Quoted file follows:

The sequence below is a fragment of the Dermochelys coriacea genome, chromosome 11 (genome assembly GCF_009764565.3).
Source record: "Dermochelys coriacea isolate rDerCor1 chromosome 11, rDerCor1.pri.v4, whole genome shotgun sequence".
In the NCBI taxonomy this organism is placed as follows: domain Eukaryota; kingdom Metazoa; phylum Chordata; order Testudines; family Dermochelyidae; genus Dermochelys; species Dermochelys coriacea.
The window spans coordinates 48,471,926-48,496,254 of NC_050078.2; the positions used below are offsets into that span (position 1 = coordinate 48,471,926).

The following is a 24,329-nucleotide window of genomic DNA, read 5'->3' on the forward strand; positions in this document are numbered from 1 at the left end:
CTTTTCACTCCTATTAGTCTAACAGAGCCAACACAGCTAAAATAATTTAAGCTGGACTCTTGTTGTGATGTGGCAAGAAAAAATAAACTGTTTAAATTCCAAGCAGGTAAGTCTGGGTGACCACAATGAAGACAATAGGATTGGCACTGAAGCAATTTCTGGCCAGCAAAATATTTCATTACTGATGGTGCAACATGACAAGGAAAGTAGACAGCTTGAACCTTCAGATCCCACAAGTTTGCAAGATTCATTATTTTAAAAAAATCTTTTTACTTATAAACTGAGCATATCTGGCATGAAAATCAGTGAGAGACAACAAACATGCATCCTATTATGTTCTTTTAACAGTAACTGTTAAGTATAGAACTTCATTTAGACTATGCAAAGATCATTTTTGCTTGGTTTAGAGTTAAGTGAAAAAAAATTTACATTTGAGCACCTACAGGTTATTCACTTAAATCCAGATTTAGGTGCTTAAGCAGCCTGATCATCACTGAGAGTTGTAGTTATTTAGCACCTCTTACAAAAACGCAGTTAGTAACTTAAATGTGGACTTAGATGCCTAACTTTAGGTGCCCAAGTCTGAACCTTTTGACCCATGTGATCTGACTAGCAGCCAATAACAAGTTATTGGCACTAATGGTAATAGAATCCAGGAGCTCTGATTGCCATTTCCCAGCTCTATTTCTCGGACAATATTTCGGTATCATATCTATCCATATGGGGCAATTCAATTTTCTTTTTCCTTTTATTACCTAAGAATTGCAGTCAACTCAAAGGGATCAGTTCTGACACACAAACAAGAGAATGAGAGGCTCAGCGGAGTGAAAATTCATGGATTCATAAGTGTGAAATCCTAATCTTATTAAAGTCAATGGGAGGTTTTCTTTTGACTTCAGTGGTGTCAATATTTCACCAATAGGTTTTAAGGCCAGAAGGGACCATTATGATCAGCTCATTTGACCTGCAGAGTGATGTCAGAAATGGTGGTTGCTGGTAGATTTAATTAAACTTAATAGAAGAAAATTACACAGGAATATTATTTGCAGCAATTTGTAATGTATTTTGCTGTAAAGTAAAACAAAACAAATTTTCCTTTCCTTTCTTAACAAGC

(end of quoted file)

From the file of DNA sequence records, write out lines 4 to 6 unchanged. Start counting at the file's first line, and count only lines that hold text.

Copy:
The window spans coordinates 48,471,926-48,496,254 of NC_050078.2; the positions used below are offsets into that span (position 1 = coordinate 48,471,926).

The following is a 24,329-nucleotide window of genomic DNA, read 5'->3' on the forward strand; positions in this document are numbered from 1 at the left end:
CTTTTCACTCCTATTAGTCTAACAGAGCCAACACAGCTAAAATAATTTAAGCTGGACTCTTGTTGTGATGTGGCAAGAAAAAATAAACTGTTTAAATTCCAAGCAGGTAAGTCTGGGTGACCACAATGAAGACAATAGGATTGGCACTGAAGCAATTTCTGGCCAGCAAAATATTTCATTACTGATGGTGCAACATGACAAGGAAAGTAGACAGCTTGAACCTTCAGATCCCACAAGTTTGCAAGATTCATTATTTTAAAAAAATCTTTTTACTTATAAACTGAGCATATCTGGCATGAAAATCAGTGAGAGACAACAAACATGCATCCTATTATGTTCTTTTAACAGTAACTGTTAAGTATAGAACTTCATTTAGACTATGCAAAGATCATTTTTGCTTGGTTTAGAGTTAAGTGAAAAAAAATTTACATTTGAGCACCTACAGGTTATTCACTTAAATCCAGATTTAGGTGCTTAAGCAGCCTGATCATCACTGAGAGTTGTAGTTATTTAGCACCTCTTACAAAAACGCAGTTAGTAACTTAAATGTGGACTTAGATGCCTAACTTTAGGTGCCCAAGTCTGAACCTTTTGACCCATGTGATCTGACTAGCAGCCAATAACAAGTTATTGGCACTAATGGTAATAGAATCCAGGAGCTCTGATTGCCATTTCCCAGCTCTATTTCTCGGACAATATTTCGGTATCATATCTATCCATATGGGGCAATTCAATTTTCTTTTTCCTTTTATTACCTAAGAATTGCAGTCAACTCAAAGGGATCAGTTCTGACACACAAACAAGAGAATGAGAGGCTCAGCGGAGTGAAAATTCATGGATTCATAAGTGTGAAATCCTAATCTTATTAAAGTCAATGGGAGGTTTTCTTTTGACTTCAGTGGTGTCAATATTTCACCAATAGGTTTTAAGGCCAGAAGGGACCATTATGATCAGCTCATTTGACCTGCAGAGTGATGTCAGAAATGGTGGTTGCTGGTAGATTTAATTAAACTTAATAGAAGAAAATTACACAGGAATATTATTTGCAGCAATTTGTAATGTATTTTGCTGTAAAGTAAAACAAAACAAATTTTCCTTTCCTTTCTTAACAAGC